Are sellers required to disclose pending litigation related to the property for sale?

UPDATED: Oct 2, 2022

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Are sellers required to disclose pending litigation related to the property for sale?

Our former landlords listed their home for sale at the end of our lease. They are withholding our security deposit for items related to the pending sale of their home for items like replacing faucets, shower heads, cleaning HVAC system, etc. We understand these items cannot be deducted from our security deposit and we have started legal proceedings by sending a demand letter. They also did not include a pre-move in checklist of the condition of the property as also required by state law. We will then file suit in small claims court if they do not respond. However, I was wondering if there is a requirement to disclose the pending suit related to the property to the potential buyers who are under contract. We are looking for some leverage as the landlords are basically using our security deposit for costs associated with selling their home. As a side note, their home was listed at $115,000 more than they paid for the home the same month we moved in. They listed the home the day we moved out and it went under contract within 24 hours. We were outstanding renters and the house was immaculate. They are truly being unethical in their dealings with our deposit.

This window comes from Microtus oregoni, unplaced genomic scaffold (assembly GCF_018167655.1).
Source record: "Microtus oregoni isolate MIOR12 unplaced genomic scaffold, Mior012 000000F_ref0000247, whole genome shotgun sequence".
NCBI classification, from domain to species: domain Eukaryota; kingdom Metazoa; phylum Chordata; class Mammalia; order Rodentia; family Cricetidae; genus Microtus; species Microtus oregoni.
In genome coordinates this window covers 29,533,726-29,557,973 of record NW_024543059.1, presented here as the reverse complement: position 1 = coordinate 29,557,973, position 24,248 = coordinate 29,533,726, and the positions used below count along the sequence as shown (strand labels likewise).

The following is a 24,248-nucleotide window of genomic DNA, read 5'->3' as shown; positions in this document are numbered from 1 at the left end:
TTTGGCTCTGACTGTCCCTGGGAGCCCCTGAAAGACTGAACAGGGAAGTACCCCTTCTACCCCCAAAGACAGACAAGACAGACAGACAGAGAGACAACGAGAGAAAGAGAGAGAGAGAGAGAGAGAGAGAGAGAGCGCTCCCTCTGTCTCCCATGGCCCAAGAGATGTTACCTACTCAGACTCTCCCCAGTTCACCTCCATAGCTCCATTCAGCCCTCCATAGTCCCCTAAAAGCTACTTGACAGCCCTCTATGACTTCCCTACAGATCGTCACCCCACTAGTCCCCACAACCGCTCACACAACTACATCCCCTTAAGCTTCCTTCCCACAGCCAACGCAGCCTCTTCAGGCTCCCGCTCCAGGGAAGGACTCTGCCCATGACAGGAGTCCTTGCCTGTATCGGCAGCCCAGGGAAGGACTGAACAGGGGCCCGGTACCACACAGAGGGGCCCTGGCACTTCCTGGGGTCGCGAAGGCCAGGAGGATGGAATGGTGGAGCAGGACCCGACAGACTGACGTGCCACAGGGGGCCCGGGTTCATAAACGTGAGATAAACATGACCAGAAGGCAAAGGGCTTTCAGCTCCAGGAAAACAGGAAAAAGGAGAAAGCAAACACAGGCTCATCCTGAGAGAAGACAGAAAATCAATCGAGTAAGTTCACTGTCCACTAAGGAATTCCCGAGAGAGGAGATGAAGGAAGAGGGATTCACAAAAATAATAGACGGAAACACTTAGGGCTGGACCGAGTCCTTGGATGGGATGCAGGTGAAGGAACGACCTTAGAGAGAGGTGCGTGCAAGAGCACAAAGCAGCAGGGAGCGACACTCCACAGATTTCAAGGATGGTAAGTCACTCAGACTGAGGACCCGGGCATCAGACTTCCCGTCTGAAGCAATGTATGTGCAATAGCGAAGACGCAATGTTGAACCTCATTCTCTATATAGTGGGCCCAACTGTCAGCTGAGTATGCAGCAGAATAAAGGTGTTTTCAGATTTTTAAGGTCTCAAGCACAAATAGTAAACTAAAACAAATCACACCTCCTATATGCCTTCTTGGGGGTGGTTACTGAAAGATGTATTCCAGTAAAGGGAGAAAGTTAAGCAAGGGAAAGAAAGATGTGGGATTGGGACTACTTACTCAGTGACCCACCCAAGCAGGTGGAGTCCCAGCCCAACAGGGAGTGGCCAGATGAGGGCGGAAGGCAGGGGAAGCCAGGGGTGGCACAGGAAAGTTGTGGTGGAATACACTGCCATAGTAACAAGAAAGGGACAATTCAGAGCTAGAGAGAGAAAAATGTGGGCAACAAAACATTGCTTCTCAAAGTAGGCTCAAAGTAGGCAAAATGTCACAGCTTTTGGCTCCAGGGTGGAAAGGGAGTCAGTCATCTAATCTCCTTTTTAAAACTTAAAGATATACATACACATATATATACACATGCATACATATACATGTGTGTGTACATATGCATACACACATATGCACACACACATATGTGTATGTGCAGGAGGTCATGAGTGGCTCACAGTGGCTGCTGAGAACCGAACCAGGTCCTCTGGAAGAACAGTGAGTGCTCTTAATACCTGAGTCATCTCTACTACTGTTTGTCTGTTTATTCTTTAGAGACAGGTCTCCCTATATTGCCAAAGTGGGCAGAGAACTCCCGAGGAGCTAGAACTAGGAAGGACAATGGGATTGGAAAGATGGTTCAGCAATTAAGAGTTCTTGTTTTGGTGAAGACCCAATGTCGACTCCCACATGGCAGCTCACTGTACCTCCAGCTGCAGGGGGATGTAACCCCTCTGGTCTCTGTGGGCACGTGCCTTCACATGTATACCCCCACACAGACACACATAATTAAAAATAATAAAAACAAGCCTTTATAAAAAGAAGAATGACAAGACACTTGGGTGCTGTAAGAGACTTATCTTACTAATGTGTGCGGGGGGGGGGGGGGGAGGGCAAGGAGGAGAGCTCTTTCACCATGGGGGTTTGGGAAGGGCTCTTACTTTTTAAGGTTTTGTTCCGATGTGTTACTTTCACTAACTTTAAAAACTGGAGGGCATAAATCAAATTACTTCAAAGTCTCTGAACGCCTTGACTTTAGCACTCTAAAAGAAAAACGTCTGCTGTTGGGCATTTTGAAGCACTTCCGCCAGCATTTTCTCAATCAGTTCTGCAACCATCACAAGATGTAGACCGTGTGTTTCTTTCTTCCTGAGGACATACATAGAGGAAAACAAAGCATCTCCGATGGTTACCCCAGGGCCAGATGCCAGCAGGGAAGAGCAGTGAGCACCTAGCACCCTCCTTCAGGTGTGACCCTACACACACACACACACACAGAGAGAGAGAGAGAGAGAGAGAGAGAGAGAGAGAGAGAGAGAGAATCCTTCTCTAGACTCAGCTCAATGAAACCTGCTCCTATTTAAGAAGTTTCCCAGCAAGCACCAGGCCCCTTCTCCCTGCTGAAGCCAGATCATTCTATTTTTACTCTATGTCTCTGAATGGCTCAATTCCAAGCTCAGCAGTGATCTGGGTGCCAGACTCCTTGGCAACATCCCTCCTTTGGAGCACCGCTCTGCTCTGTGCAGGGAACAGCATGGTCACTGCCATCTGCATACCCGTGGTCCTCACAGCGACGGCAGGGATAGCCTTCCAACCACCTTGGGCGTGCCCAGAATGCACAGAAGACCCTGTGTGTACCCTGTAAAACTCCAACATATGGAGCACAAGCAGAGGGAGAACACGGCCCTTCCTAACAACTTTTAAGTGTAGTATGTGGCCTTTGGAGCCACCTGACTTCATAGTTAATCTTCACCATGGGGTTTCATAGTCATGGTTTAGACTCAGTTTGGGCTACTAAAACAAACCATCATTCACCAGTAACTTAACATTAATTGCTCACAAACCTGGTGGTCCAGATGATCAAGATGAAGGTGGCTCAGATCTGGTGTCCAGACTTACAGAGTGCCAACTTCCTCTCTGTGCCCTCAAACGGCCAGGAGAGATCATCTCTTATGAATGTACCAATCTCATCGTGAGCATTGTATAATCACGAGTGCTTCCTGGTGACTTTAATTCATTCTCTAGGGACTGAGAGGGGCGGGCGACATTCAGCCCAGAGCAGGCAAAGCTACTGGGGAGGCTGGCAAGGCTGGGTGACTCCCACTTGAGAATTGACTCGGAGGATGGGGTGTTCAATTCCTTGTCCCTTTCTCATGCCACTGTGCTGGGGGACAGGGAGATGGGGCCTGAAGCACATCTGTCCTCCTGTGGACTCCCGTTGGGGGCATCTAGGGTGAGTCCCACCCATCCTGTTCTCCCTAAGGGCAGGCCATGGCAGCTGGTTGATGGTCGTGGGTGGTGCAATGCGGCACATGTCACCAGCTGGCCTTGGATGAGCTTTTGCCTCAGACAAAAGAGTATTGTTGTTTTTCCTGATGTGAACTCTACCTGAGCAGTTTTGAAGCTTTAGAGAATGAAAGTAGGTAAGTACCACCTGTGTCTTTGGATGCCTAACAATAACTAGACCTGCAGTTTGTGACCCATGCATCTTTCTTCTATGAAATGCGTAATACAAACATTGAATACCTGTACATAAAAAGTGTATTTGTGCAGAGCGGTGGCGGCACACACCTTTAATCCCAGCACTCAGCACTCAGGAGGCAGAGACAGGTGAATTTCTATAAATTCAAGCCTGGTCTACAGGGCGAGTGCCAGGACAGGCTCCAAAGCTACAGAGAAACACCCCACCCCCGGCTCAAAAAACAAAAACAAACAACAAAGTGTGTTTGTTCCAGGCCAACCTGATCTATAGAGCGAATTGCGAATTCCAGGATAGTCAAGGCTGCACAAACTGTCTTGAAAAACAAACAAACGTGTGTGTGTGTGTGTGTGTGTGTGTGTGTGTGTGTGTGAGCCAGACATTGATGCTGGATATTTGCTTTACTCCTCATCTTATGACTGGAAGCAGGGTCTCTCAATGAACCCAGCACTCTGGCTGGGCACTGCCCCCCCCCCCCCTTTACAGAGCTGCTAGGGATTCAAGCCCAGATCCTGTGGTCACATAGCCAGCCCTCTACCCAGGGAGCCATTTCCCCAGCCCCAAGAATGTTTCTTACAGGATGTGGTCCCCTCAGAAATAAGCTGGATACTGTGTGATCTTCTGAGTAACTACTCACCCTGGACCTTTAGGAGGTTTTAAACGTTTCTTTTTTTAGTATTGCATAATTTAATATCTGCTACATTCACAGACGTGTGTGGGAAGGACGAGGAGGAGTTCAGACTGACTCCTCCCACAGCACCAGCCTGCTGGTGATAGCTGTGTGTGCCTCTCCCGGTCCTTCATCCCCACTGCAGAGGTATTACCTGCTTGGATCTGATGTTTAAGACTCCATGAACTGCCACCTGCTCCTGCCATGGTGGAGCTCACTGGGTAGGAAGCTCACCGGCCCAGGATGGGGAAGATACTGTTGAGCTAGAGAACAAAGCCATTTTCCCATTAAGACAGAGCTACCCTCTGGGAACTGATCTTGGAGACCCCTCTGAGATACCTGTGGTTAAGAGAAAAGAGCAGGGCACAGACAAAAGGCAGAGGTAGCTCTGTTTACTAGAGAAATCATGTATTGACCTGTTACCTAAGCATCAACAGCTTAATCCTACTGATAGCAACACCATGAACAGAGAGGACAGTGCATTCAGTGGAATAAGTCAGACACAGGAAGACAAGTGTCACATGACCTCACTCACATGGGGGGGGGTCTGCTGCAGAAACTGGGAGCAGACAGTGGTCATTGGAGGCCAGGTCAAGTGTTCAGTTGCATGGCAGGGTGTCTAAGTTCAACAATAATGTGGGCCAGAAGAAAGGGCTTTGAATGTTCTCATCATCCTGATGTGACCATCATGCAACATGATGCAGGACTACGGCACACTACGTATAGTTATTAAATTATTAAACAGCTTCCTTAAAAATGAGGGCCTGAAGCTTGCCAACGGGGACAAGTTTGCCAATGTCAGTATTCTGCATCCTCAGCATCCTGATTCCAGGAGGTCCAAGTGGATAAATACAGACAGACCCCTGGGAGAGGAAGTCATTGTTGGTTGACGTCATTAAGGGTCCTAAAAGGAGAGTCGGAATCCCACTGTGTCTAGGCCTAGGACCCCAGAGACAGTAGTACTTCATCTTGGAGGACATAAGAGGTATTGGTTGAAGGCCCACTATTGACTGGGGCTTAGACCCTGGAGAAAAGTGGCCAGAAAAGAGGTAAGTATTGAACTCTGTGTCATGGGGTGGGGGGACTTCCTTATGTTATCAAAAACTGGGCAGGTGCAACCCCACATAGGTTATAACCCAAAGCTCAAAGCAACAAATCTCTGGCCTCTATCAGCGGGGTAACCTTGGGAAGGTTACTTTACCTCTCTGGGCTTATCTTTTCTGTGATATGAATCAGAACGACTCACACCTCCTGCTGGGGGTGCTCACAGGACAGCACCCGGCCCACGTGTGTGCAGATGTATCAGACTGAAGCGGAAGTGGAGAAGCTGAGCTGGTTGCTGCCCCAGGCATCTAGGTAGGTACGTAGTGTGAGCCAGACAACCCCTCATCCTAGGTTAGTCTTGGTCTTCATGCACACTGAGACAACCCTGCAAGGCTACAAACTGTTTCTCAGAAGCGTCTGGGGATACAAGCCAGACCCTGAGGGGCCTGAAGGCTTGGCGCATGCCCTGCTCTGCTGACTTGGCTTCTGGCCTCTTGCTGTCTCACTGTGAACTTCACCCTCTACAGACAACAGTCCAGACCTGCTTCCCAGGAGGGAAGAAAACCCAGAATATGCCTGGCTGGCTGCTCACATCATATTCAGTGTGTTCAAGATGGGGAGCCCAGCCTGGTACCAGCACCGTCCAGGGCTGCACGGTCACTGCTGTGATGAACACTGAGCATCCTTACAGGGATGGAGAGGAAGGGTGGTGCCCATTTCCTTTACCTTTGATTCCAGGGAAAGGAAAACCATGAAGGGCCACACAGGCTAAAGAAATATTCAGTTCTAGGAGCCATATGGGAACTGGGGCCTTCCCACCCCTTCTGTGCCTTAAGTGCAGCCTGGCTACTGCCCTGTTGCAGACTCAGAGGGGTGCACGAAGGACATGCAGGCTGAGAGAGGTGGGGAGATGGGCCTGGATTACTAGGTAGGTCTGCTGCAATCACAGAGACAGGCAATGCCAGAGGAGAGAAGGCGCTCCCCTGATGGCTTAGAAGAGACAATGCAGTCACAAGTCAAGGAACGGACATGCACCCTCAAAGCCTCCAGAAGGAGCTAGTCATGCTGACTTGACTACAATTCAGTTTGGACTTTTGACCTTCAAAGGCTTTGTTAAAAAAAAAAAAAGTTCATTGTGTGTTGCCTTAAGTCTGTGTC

Asked on September 19, 2019 under Real Estate Law, Nevada


SJZ, Member, New York Bar / FreeAdvice Contributing Attorney

Answered 3 years ago | Contributor

No, they are not required to disclose this, because the litigation is against them personally, not the home: the home's title (and its transferrability) is not affect by your suit for your deposit. Only conditions physically affecting the home or its title must be disclosed.

IMPORTANT NOTICE: The Answer(s) provided above are for general information only. The attorney providing the answer was not serving as the attorney for the person submitting the question or in any attorney-client relationship with such person. Laws may vary from state to state, and sometimes change. Tiny variations in the facts, or a fact not set forth in a question, often can change a legal outcome or an attorney's conclusion. Although has verified the attorney was admitted to practice law in at least one jurisdiction, he or she may not be authorized to practice law in the jurisdiction referred to in the question, nor is he or she necessarily experienced in the area of the law involved. Unlike the information in the Answer(s) above, upon which you should NOT rely, for personal advice you can rely upon we suggest you retain an attorney to represent you.

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